Tuesday, February 19, 2013


The Office of the Auditor-General has released its report [PDF] into John Key's cosy deal with SkyCity over the Auckland Convention Centre. John Key claims to have been "vindicated", but reading the report a different picture emerges. Yes, the Deputy Auditor-General finds that Key didn't break any rules. But this is because it was a novel sort of arrangement, so there were basically no rules to break. They also find that the decision to go with SkyCity was not "influenced by inappropriate considerations" - that is, no-one took a bribe (which no-one had alleged). But on the substantive question of whether the government ran an open, fair and transparent process to ensure all bidders had an equal chance and that we got value for money, the answer is a clear "no". The government started such a process, then Key started wheeling and dealing behind the scenes, and basically used it as cover while he negotiated preferentially with SkyCity. In the Deputy Auditor-General's words:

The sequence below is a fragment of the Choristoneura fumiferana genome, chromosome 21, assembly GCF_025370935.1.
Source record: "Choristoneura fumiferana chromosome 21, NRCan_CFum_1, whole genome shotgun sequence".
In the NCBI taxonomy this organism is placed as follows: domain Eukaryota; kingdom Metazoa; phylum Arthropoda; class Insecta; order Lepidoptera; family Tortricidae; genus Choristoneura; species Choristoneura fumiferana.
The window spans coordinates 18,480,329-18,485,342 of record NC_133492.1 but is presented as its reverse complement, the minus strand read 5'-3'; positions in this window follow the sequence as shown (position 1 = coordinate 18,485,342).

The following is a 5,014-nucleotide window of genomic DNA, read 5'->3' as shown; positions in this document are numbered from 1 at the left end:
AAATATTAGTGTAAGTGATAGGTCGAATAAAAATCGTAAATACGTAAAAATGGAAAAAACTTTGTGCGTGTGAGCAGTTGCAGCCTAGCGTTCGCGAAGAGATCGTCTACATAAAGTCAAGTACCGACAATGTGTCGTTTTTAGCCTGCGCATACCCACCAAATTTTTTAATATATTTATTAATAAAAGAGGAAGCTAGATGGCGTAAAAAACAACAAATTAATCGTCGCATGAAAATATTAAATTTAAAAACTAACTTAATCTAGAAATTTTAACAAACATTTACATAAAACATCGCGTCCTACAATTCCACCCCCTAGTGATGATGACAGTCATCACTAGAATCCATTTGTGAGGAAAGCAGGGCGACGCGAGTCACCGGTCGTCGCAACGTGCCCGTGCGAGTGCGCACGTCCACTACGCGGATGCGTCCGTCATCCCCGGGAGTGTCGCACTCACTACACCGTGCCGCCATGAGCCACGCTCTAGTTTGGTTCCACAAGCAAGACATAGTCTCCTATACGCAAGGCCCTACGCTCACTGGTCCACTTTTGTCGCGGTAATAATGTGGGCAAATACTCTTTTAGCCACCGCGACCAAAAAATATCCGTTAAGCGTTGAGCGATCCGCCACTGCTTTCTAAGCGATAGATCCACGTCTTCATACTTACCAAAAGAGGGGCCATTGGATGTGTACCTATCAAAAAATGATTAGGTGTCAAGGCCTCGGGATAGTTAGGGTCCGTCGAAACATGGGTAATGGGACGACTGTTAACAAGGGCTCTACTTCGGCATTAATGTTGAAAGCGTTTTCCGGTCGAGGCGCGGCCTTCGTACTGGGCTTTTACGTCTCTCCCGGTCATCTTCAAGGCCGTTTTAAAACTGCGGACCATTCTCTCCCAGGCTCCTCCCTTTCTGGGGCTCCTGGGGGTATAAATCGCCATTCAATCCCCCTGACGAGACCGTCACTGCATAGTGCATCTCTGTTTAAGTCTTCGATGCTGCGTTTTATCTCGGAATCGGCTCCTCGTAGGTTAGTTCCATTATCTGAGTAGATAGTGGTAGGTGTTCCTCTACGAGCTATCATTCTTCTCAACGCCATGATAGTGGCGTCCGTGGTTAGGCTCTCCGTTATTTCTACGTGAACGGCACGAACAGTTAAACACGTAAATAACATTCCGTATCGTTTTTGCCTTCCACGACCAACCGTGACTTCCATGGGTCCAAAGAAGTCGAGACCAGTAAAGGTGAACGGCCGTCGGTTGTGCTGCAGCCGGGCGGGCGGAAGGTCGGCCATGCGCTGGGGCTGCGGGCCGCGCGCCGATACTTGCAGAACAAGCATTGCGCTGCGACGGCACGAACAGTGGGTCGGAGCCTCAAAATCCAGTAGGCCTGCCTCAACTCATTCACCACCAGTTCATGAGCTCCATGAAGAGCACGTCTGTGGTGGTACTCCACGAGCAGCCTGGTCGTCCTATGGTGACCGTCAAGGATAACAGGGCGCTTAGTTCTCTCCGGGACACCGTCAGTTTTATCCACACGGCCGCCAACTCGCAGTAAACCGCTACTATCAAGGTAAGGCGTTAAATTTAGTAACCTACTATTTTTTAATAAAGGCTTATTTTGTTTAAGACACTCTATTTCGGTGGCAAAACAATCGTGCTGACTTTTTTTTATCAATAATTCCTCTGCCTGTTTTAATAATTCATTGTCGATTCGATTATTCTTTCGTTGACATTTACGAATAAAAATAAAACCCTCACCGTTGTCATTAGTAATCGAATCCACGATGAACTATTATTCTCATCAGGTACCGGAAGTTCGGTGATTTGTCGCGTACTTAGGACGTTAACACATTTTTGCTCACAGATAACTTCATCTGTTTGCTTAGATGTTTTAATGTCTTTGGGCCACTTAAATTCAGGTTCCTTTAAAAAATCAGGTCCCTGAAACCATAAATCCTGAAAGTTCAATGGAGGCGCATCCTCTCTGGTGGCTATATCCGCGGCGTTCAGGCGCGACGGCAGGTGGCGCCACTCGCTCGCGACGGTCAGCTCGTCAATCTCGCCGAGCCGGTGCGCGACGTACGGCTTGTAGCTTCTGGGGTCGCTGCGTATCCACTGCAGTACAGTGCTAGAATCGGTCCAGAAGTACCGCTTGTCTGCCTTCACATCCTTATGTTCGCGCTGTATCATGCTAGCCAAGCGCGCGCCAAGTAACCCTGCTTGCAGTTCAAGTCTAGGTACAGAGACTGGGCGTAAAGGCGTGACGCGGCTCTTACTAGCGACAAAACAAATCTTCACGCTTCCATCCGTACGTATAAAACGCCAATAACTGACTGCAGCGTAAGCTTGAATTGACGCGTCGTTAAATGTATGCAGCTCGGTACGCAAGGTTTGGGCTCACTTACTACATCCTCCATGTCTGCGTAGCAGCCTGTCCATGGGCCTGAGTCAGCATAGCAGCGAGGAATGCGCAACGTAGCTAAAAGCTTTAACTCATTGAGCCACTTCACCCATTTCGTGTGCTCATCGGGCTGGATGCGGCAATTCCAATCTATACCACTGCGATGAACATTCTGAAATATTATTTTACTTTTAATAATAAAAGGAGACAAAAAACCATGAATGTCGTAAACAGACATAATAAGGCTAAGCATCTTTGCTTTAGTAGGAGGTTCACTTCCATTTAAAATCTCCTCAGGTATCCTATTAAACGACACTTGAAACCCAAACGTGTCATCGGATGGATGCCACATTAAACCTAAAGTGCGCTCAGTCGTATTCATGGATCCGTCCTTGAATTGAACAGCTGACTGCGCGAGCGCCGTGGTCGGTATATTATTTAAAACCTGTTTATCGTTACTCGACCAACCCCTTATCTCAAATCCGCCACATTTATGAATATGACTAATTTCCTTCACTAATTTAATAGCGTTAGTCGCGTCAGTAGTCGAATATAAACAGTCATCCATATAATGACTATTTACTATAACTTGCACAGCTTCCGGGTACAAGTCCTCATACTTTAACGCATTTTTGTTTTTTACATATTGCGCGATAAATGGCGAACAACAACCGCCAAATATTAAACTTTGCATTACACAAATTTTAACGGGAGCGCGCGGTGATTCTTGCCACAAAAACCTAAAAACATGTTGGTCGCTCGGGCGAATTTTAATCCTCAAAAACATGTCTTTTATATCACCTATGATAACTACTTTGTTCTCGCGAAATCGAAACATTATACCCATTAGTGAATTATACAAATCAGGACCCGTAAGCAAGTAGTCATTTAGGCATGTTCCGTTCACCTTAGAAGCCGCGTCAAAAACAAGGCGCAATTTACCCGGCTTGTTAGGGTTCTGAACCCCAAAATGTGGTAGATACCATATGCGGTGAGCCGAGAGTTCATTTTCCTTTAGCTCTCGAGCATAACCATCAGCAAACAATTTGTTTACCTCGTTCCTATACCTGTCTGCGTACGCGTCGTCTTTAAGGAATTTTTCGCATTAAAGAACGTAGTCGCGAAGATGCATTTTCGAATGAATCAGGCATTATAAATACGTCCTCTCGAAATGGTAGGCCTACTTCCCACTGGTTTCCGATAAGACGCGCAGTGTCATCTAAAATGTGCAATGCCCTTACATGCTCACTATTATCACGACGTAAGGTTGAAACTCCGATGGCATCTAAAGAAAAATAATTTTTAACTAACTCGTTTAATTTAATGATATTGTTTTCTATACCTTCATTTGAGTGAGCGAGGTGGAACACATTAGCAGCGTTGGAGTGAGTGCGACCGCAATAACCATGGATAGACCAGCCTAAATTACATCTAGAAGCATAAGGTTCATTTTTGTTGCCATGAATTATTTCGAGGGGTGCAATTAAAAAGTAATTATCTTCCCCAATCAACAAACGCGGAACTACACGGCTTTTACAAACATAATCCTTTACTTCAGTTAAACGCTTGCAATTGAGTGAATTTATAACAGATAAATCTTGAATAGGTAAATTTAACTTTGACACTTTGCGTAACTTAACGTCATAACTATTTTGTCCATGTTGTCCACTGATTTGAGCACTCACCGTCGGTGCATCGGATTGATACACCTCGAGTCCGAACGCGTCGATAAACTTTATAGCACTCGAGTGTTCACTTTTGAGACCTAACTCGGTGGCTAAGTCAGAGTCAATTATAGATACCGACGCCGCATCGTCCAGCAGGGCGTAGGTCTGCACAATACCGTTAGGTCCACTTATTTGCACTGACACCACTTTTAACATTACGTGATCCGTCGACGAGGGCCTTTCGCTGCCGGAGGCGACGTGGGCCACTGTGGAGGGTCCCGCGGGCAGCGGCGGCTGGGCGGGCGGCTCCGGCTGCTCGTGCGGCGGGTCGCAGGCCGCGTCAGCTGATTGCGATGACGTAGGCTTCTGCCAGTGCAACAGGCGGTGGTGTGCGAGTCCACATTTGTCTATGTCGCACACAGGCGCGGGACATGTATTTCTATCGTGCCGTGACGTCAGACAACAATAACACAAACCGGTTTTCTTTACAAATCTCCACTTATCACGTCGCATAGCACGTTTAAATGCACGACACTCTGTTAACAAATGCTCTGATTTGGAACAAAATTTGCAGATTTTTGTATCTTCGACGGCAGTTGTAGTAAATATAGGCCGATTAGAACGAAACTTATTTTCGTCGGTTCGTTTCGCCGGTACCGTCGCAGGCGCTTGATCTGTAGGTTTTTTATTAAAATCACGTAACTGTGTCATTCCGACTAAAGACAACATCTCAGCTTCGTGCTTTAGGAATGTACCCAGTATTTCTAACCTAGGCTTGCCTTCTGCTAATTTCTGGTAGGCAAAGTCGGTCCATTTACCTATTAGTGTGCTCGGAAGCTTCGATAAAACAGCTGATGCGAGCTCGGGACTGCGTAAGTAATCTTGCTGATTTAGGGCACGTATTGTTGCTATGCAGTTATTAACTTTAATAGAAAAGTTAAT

[T]he result was that SkyCity was treated very differently from the other parties that responded and the evaluation process effectively moved into a different phase with one party. In our view, the steps that were taken were not consistent with good practice principles of transparency and fairness.
If that's "vindication", I'd hate to see what guilt looks like.

As the Deputy Auditor-General points out, we follow these processes for a reason: to ensure competition and value for money, and to protect against cronyism and corruption. Insofar as we got the former and avoided the latter in this case, it was only by accident. I expect better from our government, and better from John Key.